The University of California System is frequently lauded as one of the best public education systems in the world.
But a scathing new state audit of the system tells a story of manipulation of admissions standards for financial gain, as the San Francisco Chronicle reports.
The audit claims the university knowingly admitted out-of-state-applicants with lower qualifications in an effort to boost income from increased tuition.
“This report concludes that over the past several years, the university has undermined its commitment to resident students,” the audit reads. “The university made substantial efforts to enroll nonresident students who pay significantly more tuition than residents.”
In-state applicants pay $13,400 a year for tuition versus the $38,108 out-of-state applicants must pay.
The audit asserts that from the 2010-11 school year through the 2014-15 school year out of state enrollment increased a whopping 82%, while in-state enrollment decreased 1%.
It also claims “the university admitted nearly 16,000 nonresidents whose scores fell below the median scores for admitted residents at the same campus on every academic test score and grade point average that we evaluated.”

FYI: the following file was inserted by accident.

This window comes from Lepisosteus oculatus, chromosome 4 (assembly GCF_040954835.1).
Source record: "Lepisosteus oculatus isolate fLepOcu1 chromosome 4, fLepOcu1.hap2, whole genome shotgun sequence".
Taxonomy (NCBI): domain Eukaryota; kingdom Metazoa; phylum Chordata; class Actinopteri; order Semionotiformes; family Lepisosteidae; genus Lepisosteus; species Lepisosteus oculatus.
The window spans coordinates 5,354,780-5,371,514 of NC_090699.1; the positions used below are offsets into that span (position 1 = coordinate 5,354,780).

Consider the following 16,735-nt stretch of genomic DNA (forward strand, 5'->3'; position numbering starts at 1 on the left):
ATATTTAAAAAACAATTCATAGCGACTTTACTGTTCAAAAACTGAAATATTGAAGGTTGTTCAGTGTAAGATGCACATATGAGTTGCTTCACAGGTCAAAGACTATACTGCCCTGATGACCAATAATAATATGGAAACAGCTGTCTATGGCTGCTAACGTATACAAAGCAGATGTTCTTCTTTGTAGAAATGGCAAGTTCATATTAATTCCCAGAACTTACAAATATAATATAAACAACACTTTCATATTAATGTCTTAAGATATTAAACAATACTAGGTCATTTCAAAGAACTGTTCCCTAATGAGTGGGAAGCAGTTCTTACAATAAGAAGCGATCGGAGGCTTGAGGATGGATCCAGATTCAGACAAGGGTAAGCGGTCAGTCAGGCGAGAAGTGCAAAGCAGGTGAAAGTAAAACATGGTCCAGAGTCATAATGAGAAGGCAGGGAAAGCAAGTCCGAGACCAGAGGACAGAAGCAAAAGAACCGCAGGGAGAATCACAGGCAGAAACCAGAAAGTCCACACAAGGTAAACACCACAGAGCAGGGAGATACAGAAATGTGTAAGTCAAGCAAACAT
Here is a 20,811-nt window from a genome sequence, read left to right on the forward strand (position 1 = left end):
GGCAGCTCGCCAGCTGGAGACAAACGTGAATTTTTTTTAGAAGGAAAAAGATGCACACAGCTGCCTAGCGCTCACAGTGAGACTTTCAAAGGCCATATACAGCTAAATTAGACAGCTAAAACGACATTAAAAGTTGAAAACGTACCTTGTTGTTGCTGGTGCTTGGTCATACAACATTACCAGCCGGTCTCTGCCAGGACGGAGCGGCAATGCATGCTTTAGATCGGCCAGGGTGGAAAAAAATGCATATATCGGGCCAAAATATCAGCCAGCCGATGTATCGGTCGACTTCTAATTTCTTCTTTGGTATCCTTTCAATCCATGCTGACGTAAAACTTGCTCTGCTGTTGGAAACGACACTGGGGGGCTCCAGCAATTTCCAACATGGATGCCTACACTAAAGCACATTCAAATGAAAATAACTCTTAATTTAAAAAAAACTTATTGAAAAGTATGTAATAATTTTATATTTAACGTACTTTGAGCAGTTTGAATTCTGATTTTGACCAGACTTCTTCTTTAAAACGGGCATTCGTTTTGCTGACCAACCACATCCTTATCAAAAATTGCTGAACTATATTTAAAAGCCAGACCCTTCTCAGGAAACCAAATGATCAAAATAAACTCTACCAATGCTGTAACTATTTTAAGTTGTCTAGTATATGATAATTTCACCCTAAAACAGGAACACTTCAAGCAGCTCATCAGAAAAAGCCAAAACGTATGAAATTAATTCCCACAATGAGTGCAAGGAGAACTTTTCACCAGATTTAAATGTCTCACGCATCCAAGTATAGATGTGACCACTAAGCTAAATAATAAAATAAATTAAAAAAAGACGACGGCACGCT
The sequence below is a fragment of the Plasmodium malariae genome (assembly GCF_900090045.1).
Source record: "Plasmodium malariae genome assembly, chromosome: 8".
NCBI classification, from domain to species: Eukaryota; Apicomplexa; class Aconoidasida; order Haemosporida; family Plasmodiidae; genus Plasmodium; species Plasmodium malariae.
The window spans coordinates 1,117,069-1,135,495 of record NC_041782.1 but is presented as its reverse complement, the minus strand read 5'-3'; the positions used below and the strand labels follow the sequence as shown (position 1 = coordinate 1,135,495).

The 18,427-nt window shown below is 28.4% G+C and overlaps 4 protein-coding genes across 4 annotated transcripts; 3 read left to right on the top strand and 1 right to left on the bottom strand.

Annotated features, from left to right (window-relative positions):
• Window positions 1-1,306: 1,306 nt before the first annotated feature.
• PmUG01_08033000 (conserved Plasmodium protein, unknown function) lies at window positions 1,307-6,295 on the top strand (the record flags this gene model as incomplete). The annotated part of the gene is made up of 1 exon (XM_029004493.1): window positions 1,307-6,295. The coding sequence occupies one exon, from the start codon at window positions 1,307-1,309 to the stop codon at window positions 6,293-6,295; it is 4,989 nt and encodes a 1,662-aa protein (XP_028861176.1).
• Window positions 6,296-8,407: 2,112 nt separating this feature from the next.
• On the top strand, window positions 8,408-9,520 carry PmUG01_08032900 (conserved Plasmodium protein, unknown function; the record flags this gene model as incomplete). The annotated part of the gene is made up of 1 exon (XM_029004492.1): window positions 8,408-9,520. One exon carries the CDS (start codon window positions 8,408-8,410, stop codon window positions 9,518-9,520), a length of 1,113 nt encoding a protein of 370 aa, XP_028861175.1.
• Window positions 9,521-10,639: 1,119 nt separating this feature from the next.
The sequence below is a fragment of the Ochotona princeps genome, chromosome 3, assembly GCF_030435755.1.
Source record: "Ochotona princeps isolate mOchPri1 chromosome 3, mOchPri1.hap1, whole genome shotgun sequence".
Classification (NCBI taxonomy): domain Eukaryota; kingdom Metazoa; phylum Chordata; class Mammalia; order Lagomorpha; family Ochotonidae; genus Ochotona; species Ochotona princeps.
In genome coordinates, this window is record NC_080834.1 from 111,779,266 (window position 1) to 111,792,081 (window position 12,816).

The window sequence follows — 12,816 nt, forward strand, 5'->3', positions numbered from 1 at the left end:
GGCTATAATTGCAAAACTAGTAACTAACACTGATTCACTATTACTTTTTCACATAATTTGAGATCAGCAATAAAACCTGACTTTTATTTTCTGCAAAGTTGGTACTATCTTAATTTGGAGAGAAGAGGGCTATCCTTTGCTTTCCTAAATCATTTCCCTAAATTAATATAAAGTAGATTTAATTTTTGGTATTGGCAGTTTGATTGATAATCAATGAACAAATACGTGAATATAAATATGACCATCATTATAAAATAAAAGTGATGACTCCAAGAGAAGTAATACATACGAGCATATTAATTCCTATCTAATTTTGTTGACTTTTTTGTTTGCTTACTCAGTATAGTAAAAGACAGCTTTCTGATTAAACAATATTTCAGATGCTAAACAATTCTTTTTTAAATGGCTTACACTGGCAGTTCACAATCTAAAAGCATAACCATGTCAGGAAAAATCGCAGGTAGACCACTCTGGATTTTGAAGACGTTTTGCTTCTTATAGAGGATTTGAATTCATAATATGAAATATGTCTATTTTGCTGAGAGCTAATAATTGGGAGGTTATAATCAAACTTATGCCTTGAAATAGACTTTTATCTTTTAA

The University of California — led by President and former Secretary of Homeland Security Janet Napolitano — fiercely disputes the findings of the audit.
“Unfortunately, the draft report that has been shared with us makes inferences and draws conclusions that are supported neither by the data nor by sound analysis,” a statement released online read.
It released its own report after being provided a draft of the audit that tells a vastly different story about its admissions process.
The university’s report says the number of out-of-state enrolled students has no bearing on the amount of in-state students the university can accept. It also states that its policies “overwhelmingly favour” California resident applicants.
Still, California residents have reacted to the audit’s findings with outrage.
“This is horrific,” Rohini Ashok, a California parent whose son was rejected from his three UC schools, told The San Jose Mercury News. “Someone has to go in there and figure out who is responsible.”
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